"When you're an Australian farmer, you're on the world stage."
That's the sage advice of Nhill prime lamb and wool producer Andrew Colbert as he reflects on the worst drop in prices since the global financial crisis.
The coronavirus has forced disruptions to International supply chains, and in turn, a dramatic dip in fashion retail sales, meaning wool prices have dropped by more than 30 percent.
"I auctioned my last lot of wool about three months ago," he said.
"It paid about a third less than it normally would, and it was the better-scored merino wool.
"A one-third drop on 1200 cents a kilogram is a big hit."
On June 25, the Eastern Market Indicator closed at 1100c/kg, down by 605 cents (35.5%) a year earlier.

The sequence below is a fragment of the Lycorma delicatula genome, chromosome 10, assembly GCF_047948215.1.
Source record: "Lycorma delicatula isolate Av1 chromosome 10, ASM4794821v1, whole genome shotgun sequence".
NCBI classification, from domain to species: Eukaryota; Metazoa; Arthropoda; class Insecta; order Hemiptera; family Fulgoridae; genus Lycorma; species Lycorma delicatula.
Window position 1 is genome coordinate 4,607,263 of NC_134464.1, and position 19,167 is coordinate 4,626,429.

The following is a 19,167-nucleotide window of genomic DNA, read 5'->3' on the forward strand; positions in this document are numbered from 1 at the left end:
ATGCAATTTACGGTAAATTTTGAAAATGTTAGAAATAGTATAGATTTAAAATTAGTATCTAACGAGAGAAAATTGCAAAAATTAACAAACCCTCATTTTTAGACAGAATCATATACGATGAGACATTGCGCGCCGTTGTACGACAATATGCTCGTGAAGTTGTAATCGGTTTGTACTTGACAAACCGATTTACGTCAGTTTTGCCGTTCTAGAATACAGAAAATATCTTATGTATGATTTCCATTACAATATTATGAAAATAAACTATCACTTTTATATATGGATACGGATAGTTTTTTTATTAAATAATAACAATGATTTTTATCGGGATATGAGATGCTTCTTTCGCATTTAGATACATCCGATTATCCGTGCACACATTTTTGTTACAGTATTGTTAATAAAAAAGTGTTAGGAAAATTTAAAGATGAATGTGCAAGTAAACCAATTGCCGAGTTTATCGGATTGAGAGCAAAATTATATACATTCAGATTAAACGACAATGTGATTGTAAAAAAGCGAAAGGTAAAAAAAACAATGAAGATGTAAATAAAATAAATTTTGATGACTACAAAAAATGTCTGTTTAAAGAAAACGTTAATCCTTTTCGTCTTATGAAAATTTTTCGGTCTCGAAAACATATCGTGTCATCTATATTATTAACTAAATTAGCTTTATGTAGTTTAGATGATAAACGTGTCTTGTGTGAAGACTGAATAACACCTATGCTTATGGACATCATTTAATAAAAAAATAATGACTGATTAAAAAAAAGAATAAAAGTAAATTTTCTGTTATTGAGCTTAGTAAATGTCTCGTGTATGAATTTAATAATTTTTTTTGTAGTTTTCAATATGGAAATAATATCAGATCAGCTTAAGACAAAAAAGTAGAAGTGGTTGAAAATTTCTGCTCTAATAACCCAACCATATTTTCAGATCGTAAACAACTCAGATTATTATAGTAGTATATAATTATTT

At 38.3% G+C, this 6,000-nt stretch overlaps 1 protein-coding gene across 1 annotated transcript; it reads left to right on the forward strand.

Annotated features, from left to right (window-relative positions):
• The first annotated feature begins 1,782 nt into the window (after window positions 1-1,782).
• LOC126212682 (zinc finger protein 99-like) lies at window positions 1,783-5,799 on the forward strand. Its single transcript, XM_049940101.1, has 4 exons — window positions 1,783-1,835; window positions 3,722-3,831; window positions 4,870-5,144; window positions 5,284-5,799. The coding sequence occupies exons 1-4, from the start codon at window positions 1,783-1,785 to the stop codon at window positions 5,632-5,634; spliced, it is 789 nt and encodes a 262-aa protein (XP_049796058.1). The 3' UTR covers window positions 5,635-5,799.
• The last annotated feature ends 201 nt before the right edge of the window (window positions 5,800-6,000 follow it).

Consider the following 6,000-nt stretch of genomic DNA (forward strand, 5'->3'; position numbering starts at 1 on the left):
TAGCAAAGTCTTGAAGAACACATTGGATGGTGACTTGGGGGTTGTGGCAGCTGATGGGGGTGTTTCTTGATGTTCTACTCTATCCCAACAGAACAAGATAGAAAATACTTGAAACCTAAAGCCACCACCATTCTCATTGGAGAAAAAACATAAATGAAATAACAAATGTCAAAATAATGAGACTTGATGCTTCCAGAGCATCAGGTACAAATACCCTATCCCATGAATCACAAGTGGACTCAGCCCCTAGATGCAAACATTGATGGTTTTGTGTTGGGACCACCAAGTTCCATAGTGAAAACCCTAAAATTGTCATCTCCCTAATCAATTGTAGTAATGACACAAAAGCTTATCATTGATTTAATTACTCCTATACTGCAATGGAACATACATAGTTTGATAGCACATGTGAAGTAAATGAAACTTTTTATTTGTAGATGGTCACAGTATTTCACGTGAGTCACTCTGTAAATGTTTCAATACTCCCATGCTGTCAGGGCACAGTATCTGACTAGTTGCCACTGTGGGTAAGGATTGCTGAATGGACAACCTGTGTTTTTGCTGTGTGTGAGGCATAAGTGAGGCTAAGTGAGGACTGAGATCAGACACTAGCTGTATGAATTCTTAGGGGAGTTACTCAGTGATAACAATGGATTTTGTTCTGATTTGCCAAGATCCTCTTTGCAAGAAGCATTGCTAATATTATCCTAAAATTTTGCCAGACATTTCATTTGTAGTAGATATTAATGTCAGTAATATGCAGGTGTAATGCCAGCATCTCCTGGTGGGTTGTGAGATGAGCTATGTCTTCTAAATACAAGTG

"Wool and lamb are like any other non-essential commodity, such as crayfish, duck," he said.
"We deal in first-cross merino ewes and second cross lambs - we're prime lamb first - and prime lamb has also dropped 25% in recent months."
Prime lamb (30kg+) closed at 684.8c/kg crashing down 31% from prices just 12 months earlier (985.9c/kg).
Mr Colbert said he didn't see COVID-19 impacting on prime lamb or wool markets as much as it did.
"Australian sheep numbers are at 100-year lows, so we thought the market would still be good.
"It's simple supply and demand; we should have kept those numbers up.
"But 70% of sheep raised in Australia goes overseas, and we are price takers, not price makers."
He said the prime lamb market also took a massive hit in 2008, during the Global Financial Crisis.
"We're no stranger to dramatic price drops," he said.
"When you're an Australian farmer, you're on the world stage.
"There are a thousand factors that contribute to the prices we see.
"A government on the other side of the world can make a decision that will impact wool prices in Victoria.
"Grain, wool, lamb - they have all copped a whack. We roll with the punches."